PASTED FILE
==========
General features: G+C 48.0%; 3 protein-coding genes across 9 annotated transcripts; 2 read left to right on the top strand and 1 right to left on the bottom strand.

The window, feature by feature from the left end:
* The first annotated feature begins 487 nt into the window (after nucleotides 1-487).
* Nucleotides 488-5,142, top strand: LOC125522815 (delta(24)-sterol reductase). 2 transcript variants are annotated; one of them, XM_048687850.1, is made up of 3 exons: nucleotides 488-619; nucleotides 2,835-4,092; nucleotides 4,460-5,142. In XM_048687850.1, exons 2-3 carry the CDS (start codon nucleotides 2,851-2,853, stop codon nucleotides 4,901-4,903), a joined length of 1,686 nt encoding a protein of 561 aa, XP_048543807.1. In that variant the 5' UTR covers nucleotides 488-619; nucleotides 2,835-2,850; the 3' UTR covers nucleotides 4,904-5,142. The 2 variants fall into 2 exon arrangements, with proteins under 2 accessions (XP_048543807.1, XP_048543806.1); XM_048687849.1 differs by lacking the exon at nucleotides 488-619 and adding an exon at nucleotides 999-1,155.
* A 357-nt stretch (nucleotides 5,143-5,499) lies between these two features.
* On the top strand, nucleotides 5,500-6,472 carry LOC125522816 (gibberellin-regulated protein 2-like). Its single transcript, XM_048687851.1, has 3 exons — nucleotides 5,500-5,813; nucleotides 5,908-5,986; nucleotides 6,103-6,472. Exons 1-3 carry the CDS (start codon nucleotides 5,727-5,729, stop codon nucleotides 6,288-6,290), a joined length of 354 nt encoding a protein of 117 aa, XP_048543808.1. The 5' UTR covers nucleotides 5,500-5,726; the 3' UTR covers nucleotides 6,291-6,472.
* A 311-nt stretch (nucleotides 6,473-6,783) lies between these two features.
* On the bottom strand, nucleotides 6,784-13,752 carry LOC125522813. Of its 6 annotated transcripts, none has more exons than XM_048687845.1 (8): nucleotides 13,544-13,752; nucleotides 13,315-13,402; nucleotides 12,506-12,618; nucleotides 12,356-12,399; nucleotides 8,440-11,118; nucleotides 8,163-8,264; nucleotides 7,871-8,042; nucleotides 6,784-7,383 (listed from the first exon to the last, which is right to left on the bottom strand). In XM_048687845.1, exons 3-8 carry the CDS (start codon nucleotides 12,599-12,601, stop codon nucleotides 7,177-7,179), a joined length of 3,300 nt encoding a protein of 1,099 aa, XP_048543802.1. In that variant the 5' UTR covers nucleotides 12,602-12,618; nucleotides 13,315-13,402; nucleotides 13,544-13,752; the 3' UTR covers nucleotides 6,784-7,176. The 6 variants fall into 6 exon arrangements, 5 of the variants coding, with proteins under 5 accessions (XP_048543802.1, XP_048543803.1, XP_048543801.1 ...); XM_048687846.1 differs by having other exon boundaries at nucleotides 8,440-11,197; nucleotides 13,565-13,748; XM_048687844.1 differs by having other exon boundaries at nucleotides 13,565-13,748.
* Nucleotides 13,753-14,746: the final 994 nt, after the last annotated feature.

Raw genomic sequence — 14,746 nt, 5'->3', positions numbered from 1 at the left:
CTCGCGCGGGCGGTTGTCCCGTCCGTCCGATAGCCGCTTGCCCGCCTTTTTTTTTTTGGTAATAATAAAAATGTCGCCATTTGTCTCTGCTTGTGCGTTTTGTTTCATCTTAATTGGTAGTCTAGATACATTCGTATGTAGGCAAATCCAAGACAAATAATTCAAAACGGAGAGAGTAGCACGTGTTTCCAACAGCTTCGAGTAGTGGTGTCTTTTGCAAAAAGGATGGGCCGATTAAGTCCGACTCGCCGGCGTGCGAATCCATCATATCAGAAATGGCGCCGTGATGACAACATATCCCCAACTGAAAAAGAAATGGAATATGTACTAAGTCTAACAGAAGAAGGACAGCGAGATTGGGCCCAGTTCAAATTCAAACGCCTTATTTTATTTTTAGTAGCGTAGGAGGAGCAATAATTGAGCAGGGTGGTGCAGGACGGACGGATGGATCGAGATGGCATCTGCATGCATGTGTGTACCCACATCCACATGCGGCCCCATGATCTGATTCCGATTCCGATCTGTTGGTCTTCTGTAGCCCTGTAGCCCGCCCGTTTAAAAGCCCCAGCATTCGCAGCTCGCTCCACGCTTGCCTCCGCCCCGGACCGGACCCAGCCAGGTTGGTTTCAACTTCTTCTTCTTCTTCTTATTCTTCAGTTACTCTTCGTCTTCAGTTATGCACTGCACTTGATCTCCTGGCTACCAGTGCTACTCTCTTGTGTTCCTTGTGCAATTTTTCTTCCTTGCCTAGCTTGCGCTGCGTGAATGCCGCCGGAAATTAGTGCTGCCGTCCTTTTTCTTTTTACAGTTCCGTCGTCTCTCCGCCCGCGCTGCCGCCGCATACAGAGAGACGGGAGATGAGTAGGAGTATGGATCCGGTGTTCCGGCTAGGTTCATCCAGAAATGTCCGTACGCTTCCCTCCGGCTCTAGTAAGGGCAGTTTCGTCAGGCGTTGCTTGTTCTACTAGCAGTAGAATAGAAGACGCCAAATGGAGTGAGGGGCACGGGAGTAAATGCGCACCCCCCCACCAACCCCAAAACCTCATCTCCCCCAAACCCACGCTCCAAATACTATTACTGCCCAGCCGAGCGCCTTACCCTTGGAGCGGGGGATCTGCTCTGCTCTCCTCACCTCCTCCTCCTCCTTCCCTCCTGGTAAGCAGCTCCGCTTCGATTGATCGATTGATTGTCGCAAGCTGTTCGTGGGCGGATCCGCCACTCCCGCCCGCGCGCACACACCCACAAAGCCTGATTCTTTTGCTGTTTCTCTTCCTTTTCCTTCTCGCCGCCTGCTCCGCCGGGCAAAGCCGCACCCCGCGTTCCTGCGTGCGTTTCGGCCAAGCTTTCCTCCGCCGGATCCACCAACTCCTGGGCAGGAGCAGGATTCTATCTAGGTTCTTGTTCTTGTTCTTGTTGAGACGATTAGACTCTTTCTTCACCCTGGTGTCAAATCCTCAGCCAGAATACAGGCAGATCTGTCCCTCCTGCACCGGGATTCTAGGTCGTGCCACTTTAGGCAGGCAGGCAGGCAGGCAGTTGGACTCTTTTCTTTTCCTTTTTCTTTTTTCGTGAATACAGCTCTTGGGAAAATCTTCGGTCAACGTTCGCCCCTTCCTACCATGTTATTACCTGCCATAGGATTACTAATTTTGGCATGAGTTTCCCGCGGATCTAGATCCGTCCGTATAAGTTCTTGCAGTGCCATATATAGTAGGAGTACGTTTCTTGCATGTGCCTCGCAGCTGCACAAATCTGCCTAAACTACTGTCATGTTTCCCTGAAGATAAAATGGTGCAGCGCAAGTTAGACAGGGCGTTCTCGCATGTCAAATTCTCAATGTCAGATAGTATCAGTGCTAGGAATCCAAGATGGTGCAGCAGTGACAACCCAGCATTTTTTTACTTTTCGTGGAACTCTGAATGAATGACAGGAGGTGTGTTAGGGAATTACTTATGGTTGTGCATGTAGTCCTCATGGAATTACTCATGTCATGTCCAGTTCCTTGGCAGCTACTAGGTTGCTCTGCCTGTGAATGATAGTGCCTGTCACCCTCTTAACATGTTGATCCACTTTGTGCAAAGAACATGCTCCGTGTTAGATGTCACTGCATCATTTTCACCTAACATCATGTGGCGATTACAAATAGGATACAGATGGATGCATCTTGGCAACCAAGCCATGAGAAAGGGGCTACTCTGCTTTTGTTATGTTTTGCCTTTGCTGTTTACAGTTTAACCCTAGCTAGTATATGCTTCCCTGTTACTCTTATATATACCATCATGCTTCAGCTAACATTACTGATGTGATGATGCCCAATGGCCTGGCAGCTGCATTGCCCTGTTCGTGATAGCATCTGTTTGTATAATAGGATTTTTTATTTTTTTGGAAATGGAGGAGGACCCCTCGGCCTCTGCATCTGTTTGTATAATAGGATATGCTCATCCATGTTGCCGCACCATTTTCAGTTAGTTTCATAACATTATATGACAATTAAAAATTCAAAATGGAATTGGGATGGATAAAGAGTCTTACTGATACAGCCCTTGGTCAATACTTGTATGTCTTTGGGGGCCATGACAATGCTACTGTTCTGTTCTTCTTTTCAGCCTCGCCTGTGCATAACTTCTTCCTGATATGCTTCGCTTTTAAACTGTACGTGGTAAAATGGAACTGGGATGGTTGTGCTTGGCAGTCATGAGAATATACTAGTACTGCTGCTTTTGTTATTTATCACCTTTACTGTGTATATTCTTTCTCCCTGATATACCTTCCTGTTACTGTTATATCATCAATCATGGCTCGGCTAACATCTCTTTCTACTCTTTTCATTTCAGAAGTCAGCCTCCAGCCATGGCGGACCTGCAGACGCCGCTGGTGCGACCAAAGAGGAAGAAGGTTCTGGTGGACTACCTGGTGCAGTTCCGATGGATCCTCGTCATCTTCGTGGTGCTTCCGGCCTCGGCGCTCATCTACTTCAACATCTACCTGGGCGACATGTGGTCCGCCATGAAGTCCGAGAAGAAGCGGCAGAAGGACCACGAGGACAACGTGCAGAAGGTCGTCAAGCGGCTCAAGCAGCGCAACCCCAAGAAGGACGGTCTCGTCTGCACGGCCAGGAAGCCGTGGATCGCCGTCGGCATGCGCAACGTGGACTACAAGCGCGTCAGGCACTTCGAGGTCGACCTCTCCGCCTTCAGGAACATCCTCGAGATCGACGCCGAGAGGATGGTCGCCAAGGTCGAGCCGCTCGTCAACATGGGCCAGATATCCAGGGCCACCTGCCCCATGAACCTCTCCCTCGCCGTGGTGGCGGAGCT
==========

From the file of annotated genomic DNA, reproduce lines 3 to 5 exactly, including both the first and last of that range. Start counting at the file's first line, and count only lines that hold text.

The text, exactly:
* The first annotated feature begins 487 nt into the window (after nucleotides 1-487).
* Nucleotides 488-5,142, top strand: LOC125522815 (delta(24)-sterol reductase). 2 transcript variants are annotated; one of them, XM_048687850.1, is made up of 3 exons: nucleotides 488-619; nucleotides 2,835-4,092; nucleotides 4,460-5,142. In XM_048687850.1, exons 2-3 carry the CDS (start codon nucleotides 2,851-2,853, stop codon nucleotides 4,901-4,903), a joined length of 1,686 nt encoding a protein of 561 aa, XP_048543807.1. In that variant the 5' UTR covers nucleotides 488-619; nucleotides 2,835-2,850; the 3' UTR covers nucleotides 4,904-5,142. The 2 variants fall into 2 exon arrangements, with proteins under 2 accessions (XP_048543807.1, XP_048543806.1); XM_048687849.1 differs by lacking the exon at nucleotides 488-619 and adding an exon at nucleotides 999-1,155.
* A 357-nt stretch (nucleotides 5,143-5,499) lies between these two features.